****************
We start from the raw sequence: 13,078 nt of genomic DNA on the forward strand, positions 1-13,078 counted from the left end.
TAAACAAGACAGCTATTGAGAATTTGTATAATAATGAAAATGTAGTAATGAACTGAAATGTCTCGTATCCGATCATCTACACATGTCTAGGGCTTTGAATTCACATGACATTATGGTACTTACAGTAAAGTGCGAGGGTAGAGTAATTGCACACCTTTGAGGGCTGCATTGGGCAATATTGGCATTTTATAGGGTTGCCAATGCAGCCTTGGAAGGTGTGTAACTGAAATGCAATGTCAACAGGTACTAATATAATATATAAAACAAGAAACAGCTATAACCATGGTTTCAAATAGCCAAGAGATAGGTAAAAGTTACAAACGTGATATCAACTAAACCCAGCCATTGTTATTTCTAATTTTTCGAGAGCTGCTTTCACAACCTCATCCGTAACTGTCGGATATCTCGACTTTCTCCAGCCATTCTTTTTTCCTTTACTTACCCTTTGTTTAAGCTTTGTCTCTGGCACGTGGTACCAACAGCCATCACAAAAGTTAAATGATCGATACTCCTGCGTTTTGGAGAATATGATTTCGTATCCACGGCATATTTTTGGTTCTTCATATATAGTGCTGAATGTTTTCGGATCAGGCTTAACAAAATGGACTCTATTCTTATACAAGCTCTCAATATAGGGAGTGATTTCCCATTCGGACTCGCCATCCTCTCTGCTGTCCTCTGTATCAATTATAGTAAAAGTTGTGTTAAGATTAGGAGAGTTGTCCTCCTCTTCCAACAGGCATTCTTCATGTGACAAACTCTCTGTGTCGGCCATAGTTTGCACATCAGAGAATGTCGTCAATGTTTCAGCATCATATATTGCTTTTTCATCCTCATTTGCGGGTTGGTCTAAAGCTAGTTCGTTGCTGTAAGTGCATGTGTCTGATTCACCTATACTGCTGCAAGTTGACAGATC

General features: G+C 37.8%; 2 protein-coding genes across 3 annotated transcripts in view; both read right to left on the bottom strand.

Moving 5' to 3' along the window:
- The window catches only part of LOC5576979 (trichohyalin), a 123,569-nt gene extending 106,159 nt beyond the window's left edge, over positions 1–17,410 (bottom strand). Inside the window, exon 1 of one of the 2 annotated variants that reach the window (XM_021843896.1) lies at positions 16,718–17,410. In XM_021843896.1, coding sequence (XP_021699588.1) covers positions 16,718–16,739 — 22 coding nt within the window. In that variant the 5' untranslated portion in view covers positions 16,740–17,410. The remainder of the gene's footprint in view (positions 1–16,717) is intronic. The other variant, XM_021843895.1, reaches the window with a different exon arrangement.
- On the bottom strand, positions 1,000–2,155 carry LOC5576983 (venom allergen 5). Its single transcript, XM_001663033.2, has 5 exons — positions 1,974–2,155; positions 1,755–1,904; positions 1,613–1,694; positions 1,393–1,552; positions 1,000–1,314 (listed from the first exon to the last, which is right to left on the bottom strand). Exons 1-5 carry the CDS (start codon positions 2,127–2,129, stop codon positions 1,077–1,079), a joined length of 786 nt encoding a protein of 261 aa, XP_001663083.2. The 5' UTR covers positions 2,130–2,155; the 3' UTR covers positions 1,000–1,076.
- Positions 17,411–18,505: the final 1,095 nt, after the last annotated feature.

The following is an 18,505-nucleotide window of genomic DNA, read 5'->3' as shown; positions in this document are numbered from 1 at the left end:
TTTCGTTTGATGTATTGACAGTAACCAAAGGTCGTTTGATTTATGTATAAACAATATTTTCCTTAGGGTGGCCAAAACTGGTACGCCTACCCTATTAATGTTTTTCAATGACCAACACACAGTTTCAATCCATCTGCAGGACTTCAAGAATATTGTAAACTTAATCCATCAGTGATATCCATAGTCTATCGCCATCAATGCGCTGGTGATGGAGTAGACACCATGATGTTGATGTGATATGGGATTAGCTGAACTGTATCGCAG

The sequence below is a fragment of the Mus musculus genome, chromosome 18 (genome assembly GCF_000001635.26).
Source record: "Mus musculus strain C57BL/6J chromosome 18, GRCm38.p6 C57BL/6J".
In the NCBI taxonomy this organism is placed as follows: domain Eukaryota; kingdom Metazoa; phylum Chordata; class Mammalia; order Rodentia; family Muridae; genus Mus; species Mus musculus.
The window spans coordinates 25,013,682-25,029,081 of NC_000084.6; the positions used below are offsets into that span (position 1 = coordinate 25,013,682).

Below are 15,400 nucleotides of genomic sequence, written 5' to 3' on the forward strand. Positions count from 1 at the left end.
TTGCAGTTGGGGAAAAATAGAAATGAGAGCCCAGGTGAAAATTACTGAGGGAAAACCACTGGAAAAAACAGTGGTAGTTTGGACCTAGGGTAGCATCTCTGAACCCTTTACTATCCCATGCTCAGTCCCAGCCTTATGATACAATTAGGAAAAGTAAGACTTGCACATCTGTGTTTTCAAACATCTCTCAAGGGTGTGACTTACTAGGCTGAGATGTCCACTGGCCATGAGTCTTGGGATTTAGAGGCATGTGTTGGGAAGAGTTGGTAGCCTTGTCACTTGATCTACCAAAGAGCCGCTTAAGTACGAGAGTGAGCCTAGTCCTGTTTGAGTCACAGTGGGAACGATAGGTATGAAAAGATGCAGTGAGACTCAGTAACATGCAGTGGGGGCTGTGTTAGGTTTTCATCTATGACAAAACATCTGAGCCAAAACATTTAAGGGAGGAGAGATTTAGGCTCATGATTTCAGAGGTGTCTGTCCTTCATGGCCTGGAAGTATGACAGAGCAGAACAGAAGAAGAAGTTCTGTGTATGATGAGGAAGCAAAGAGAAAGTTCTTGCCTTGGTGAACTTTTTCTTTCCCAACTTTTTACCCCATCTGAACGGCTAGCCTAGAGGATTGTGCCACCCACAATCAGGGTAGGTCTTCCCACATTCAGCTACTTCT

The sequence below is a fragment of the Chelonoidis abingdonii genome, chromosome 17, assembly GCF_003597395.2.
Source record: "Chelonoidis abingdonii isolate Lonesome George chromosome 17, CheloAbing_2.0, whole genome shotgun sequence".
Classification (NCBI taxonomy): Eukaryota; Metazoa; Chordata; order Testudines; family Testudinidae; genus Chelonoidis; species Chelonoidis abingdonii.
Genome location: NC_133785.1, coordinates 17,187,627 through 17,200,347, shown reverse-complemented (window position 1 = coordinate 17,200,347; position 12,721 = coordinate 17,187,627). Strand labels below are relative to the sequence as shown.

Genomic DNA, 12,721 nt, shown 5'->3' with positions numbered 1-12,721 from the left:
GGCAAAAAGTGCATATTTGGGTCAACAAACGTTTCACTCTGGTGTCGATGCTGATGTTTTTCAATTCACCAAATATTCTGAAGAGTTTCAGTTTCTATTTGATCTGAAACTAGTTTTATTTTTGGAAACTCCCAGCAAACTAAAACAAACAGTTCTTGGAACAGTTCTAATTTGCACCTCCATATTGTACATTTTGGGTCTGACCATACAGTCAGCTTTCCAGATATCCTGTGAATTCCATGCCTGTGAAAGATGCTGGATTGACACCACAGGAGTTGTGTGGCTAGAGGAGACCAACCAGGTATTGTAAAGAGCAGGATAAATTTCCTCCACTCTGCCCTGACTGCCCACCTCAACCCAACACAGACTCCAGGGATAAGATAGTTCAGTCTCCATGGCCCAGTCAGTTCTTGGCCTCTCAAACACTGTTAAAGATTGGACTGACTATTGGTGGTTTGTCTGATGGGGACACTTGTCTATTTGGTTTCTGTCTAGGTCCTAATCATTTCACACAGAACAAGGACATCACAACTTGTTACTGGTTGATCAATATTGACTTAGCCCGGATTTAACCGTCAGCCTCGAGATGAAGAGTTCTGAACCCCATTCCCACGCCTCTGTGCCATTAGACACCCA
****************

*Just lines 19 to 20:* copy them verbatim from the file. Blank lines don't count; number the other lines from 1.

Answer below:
Genome location: NC_133785.1, coordinates 17,187,627 through 17,200,347, shown reverse-complemented (window position 1 = coordinate 17,200,347; position 12,721 = coordinate 17,187,627). Strand labels below are relative to the sequence as shown.

Genomic DNA, 12,721 nt, shown 5'->3' with positions numbered 1-12,721 from the left: